Thursday, 25 February 2021

Grade II listed former hunting lodge can be further updated

Grade II listed former hunting lodge can be further updated

A FORMER hunting lodge dating back to the time of Charles II has proved something of a staging post for one young family.

The north wing of High Chimneys in Hurst, Berkshire, has been the home of Richard Griston and his wife Hannah since December 2018.

The couple, who have a five-year-old daughter and both work in the property sector, previously lived in Putney.

They had originally planned to make High Chimneys their forever home. But then covid-19 intervened.

Richard says: “The main reason we moved out of London was that we wanted more space. And we moved here because the transport links to London are incredibly good.

“But because of covid and what we do for a living, it’s a lifestyle change and we don’t need to be as accessible to London as we used to be. We just want to move further out, is the long and short of it. And it’s a big old pad for the three of us as well.”

High Chimneys, which is Grade II listed, was built in 1661, a year after the restoration of the Stuart monarchy. It was added to during the Victorian era.

Originally owned by the Barker family, it was sold to the Haines Hill Estate and then to the Godsal family in 1919 before being converted into two separate properties in the Sixties.

With the accommodation arranged over five floors, the north wing of High Chimneys boasts five double bedrooms, two bathrooms, an entrance hall, a sitting room, dining room, kitchen-breakfast room, conservatory, cloakroom, utility room, WC, a study and large cellar.

Outside is a detached triple garage with a room above and gardens of just over an acre, adjoining Dinton Pastures Country Park.

The main house, which adds up to 4,152 sq ft or 385.7 sq m, was renovated in the summer of 2018, shortly before the Gristons moved in.

“They basically bought it as a ruin,” says Richard. “The person that had lived there before that had been there for about 40 years and hadn’t really touched the property, so it was pretty dilapidated.”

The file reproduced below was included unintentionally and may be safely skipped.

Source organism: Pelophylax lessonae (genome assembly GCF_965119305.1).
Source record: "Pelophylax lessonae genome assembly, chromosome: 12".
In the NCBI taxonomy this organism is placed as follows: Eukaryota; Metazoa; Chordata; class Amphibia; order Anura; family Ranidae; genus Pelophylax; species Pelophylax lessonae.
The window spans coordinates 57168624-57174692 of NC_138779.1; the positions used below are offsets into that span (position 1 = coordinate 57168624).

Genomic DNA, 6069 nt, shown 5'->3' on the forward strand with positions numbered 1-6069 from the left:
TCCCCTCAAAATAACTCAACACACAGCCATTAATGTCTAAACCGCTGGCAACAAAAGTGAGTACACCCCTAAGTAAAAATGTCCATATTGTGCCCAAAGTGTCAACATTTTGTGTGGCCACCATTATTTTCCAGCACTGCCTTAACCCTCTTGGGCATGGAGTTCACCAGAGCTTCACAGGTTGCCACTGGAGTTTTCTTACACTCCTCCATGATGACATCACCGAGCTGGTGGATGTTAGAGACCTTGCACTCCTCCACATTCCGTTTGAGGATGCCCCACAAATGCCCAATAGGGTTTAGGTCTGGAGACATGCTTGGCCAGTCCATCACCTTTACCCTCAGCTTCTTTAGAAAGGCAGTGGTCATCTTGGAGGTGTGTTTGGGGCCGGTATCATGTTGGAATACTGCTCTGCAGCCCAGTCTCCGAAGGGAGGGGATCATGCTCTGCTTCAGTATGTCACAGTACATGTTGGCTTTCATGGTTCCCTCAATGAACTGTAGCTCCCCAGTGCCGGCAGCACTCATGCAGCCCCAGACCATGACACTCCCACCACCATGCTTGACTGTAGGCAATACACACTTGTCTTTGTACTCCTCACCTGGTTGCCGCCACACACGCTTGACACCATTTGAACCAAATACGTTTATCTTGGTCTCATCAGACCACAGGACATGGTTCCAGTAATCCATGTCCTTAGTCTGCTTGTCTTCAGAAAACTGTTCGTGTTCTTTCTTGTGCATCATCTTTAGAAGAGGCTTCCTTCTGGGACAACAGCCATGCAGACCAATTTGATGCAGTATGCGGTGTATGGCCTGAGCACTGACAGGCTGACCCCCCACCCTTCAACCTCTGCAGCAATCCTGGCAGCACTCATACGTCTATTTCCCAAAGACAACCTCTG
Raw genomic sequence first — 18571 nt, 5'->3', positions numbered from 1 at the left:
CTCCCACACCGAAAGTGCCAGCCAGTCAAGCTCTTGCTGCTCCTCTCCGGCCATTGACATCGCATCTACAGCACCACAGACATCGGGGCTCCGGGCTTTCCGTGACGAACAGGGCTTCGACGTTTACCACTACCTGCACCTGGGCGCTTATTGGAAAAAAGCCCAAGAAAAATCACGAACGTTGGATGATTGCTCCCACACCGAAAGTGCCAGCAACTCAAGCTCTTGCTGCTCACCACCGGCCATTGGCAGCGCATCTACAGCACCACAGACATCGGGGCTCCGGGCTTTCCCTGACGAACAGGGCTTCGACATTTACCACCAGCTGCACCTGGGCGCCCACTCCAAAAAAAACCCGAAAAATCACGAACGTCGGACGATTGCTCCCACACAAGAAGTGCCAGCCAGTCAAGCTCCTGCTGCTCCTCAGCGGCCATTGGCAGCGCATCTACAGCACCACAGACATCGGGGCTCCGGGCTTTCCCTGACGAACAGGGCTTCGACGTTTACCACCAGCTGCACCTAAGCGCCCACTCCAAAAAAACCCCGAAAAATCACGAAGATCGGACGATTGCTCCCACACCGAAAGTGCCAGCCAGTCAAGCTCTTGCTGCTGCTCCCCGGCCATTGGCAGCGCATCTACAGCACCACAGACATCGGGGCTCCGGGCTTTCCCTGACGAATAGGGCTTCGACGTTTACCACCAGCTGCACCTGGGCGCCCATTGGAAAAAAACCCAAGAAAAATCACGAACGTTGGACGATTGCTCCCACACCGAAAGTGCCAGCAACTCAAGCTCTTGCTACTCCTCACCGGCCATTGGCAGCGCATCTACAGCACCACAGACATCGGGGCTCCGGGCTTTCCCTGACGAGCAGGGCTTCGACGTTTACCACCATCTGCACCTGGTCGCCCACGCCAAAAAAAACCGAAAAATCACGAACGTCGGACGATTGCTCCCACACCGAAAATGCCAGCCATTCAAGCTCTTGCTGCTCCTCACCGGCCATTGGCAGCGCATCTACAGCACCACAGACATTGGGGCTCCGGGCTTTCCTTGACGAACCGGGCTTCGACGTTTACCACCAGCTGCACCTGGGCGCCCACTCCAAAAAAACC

Today the interior presents a clean, modern finish while retaining the house’s historic character, with high ceilings, exposed timbers, leaded light windows with wooden window shutters, and solid oak floors.

While the renovations carried out by the previous owners did not involve knocking down any walls, that option is something the Gristons have looked into.

“We wanted to do quite a lot of work,” says Richard. “And then covid came along. But they were pretty open-minded when we spoke to the conservation officer.

“We were just looking to open up the ground floor. You’ve got the original house and then we’ve got a Victorian add-on bit as well. Then there’s a wall that divides the kitchen and the dining area.

“So we were basically going to be taking down that wall and extending out into the courtyard and amalgamating it with the wooden-clad single storey building on the end. And they had no issue with us doing that.”

The planning documents relating to the Gristons’ proposed works are in the public domain.

“It’s all in the planning portal,” says Richard. “We did a heritage assessment, the whole lot, so there’s a lot of information if people want it.”

While the couple weren’t able to see their vision for the property through to completion, Richard is clear about what the main selling points are.

“The gardens are a massive highlight,” he says. “Just having the space that we never had in London.”

Then there’s the spaciousness of the house itself.

“A big plus is the wooden-clad single storey building where you’ve got two bedrooms and a bathroom,” says Richard. “It’s quite good when you have people to stay because they’re basically totally out of the way from the rest of the house. It’s almost like a separate annexe.

“The main central staircase is one of the big selling points too. It’s beautiful — it has got original carving and it runs the length of the house, from the basement right up to the third floor.”

With High Chimneys being marketed by Savills at a guide price of £1,250,000, the family are now eyeing a move to the Cotswolds.

But for Richard and Hannah there is still a lingering sense of what could have been.

“We bought it with a view that it might almost be our forever house because it was so well-connected. The link to London is so quick from Twyford.

“Half the time it’s quicker to actually get to work than it was in Putney because the train into Paddington is so fast.

“The plan was that it was going to work for us for a long time — 15 to 20 years — but obviously covid has been a game-changer for everybody.”

For more information and to arrange a viewing, call Savills Henley on (01491) 843000.


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